Thursday, August 6, 2009

Top 10 Most Underrated Films

10. Reign of Fire (2002)

Instead of writing why I love this movie so much, I just want to ask you all for a moment of silence for the fact that this was released in 2002. 2002! @))@!?! (That was 2002 in all-caps.) Gosh, seven years is a while. 

9. The Party (1968)

This movie got a little forty-years later buzz recently, when it was mentioned in like, every review of The Love Guru. (Either in the form of "This is not as good as The Party" or "Didn't we decide this sort of thing was a bad idea after The Party".) Well, forget it, because this movie is in another league. Peter Sellers (as Hrundi V. Bakshi) deserves every single Oscar ever for this performance, including the ones he didn't win for Dr. Strangelove. Far from the obviously awful, obviously awful route that British-guy-in-Indian-face could easily go, this film is sweet, subtle, and absolutely friggin' hysterical. Also, the original tagline was "If you've ever been to a wilder party than this... you're under arrest." Um, this movie has some sort of legal jurisdiction over similarly-wild parties? Double points!

8. Beautiful Girls (1996)

Aaaaah, I have dropped so much "OMG BEST MOVIE EVER" praise on this film, ever since two minutes into my first viewing of it. What can I say... get a cast of that-guys and that-girls, get the dude who wrote Things to Do in Denver When You're Dead to write the script, set it at a high school reunion in upstate NY, throw in Matt Dillon and a baby Natalie Portman... yeah, there's no way I'd go crazy for that movie. What, there's a "Sweet Caroline" singalong? Oh god, tell me where to go, I am already going crazy for this movie.

Starship Troopers (1997)

Really just for that moment when Neil Patrick Harris touches the gigantic bug's brain and yells, "IT'S AFRAID! IT'S AFRAID!" and everyone cheers. Oh, also, how did America not get that this was a satire on jingoistic recruitment films from the 40s and that the basic message is war makes fascists out of even the best people. I read a nice bit on CHUD.com that basically said, "This is the best 9/11 film ever made, even though it came out in '97." Yup.

6. Return of the Secaucus 7 (1980)

Okay, so it's basically The Big Chill before there was a The Big Chill. (Yes, I know, five thousand other people have made this connection already, but it's just true.) But here's my whole deal on that. They both have their merits. Secaucus 7 has long, rambly, banter-packed scenes that feel like actual conversations--ie; there's a 50/50 chance between brilliance and boredom. Chill has the laser-refined script and and the perfect score and the gift-wrapped ending, where even the heartache is the good kind. This last bit, incidentally, is my favorite thing about Secaucus 7--it deeply appreciates the "So... what next?" aspect of life. You can't just reconcile your loves, losses, and old ideals in one weekend at the lake.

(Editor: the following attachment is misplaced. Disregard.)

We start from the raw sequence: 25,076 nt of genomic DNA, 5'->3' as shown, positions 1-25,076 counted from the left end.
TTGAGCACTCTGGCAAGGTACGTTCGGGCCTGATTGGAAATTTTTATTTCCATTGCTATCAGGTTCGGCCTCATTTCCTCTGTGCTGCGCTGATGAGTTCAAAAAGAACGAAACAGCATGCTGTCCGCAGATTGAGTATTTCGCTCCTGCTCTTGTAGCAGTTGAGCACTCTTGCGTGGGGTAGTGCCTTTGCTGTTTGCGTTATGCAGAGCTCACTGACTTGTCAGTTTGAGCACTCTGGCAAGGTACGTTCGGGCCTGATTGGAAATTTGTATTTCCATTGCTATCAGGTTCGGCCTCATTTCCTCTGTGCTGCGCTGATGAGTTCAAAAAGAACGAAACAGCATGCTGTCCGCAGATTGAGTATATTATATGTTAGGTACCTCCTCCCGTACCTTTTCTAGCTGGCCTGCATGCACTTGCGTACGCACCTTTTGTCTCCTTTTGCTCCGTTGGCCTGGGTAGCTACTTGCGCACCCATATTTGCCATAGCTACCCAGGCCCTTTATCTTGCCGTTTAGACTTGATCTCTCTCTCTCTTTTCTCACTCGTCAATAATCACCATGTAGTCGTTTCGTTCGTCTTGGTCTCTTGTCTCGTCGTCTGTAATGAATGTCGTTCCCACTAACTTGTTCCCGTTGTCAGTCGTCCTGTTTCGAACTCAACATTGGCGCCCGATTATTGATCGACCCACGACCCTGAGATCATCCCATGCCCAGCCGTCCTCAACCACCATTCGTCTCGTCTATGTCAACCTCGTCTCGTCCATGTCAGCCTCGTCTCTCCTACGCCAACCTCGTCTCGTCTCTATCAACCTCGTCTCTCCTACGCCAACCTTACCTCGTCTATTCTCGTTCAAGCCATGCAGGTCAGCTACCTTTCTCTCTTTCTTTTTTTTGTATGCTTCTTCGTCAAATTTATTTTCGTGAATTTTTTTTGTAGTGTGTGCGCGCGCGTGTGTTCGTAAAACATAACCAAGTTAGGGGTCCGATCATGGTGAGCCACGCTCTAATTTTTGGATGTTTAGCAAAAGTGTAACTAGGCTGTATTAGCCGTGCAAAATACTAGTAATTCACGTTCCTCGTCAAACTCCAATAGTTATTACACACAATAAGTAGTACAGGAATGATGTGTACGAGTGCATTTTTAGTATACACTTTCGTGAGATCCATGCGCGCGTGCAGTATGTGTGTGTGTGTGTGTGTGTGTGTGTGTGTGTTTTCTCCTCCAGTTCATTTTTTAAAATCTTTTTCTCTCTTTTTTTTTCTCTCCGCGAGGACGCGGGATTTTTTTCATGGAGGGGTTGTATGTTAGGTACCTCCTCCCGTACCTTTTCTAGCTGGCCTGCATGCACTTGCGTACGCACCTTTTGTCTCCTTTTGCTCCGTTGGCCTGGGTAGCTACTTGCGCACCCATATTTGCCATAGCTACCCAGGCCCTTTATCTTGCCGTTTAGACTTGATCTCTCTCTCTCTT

5. Dog Soldiers (2002)

So, by now, it's pretty cool to like Shaun of the Dead. And I see why... I mean, it's a perfect movie, after all. But if you want to make a deeper foray into very bloody, very funny films from the British isles, Dog Soldiers is a great place to start. The laughs to screams ratio is off the charts--which director Neil Marshall kind of abandoned on his next film, The Descent, but whatevs. I like werewolves more than cave-monsters, anyway. (As a grad school-bound 23-year old, that is exactly the kind of sentence I should stop writing.)

4. Kicking and Screaming (1995)

Again, this is a film I give pretty regular laudations to... for good reason. Yeah, you've got your "End of high school/college is crazy!" movies. Yeah, you can find a Baker's dozen of "We are adults for the first time!" films. Oh, and don't get me started on the billion and one movies that follow the "We have drifted for so long..." plot. This is the in-between of the three. A perfect triangulation. Oh, sure... all of these characters will be totally fine in a year. But there's that brief but crushing time period immediately following graduation and lasting until you decide that you are actually a real person--that's a killer. (A killer for wealthy-ish white kids who can always teach at their high schools, sure... but, I mean, we're people, too. Right?) Endlessly quotable, eternally watchable. Also, Parker Posey.

3. The Monster Squad (1987)

I don't think you get how much I watched this as a kid. If you are my parents, I don't think you get how much I snuck away to watch this in secret as a kid. THERE ARE KIDS. THERE ARE MONSTERS. THERE IS A BATTLE BETWEEN GOOD AND EVIL. End of story. This was a winner from the pitch. 

My Name is Nobody (1973)

A baby-faced blond gunslinger goes out in search of his hero, so that he can make sure his hero goes out in style, "style" being a hail of bullets. Henry Fonda plays the hero, the baby-face is maybe the first gay cowboy of cinema, Sergio Leone is producing, does the rest even matter? Blurring the lines between slapstick and Western, homage and parody, pathos and bathos, this is a film I will always love. And thanks AMC for showing it at 3 AM like, five years ago...

1. The Long Goodbye (1973)